More details out this week from failed Greece debt talks have thrust the talk of "capital controls" back into the global financial conversation.
Earlier reports out of Germany hinted at the possibility that Athens would be required to impose capital controls if no cash-for-reform deal was reached by the weekend, though Greece officials denied that was the case.
But just what are capital controls?
Technically, a capital control is a roadblock put in place by a government to restrict the flow of money out of or into its country. They can be directed at individuals, industries, companies, banks, and other governments and effect currencies, equities and debt.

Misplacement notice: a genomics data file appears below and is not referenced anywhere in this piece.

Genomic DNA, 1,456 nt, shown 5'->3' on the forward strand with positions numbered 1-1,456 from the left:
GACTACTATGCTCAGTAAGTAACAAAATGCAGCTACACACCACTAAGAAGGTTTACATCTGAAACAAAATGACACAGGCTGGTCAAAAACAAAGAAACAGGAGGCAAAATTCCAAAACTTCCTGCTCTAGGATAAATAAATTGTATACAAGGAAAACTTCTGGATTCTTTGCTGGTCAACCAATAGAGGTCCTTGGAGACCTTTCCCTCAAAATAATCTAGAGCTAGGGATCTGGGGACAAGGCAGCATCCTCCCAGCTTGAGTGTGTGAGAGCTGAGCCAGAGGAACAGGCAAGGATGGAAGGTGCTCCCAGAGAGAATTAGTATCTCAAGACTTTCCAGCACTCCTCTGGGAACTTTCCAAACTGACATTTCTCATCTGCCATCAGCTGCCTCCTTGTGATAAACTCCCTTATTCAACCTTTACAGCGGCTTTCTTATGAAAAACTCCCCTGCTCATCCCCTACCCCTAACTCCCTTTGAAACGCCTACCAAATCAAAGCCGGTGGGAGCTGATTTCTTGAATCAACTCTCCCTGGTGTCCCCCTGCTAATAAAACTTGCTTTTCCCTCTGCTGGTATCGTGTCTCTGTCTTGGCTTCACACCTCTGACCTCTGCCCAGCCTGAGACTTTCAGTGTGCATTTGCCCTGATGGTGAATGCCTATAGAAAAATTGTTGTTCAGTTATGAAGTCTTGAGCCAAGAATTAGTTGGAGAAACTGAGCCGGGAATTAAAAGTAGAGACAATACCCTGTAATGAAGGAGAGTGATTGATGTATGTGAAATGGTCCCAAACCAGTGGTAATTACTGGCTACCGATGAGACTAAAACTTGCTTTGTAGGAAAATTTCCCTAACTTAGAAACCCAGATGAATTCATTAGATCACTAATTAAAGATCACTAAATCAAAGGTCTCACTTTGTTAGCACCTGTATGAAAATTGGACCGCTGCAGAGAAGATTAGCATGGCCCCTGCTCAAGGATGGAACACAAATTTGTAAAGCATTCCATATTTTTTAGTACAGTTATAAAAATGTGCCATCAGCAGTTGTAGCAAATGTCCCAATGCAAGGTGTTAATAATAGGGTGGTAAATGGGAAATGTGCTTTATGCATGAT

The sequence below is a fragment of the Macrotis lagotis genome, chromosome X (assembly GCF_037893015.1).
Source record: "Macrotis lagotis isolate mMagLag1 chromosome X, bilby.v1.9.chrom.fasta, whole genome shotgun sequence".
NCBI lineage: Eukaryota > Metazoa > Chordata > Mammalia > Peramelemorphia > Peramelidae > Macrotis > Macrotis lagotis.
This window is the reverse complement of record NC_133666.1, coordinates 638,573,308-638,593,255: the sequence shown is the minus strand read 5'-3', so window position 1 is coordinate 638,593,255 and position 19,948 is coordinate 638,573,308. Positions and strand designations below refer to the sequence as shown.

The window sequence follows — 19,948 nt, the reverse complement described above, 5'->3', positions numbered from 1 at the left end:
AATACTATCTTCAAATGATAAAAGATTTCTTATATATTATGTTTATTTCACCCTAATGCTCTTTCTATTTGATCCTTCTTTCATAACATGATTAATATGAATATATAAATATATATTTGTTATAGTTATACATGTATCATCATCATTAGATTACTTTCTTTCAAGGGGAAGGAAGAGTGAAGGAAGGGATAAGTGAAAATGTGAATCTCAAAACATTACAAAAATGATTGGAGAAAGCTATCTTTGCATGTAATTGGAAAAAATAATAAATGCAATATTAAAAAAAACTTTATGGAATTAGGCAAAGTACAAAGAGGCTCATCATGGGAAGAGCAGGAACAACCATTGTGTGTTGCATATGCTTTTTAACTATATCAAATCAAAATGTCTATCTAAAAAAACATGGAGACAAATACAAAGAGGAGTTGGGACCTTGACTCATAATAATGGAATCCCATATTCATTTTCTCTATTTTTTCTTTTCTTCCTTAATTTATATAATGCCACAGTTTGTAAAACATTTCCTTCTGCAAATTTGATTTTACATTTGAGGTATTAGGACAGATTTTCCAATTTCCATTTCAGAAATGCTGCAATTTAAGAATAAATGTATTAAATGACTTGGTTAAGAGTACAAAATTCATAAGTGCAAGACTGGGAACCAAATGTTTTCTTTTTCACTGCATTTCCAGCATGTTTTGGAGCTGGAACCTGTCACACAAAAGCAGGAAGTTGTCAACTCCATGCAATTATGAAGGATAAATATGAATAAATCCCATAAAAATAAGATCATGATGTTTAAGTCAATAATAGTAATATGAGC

Emerging markets are where capital controls are most often put in place as a developing economy does not usually have enough currency, gold or other capital needed during a crisis. Though Greece may not necessarily be a developing economy, it meets the standard for lacking capital as the country struggles to devise a way to pay the 1.5 billion euros it owes the IMF by June 30. And that's just the first payment among many.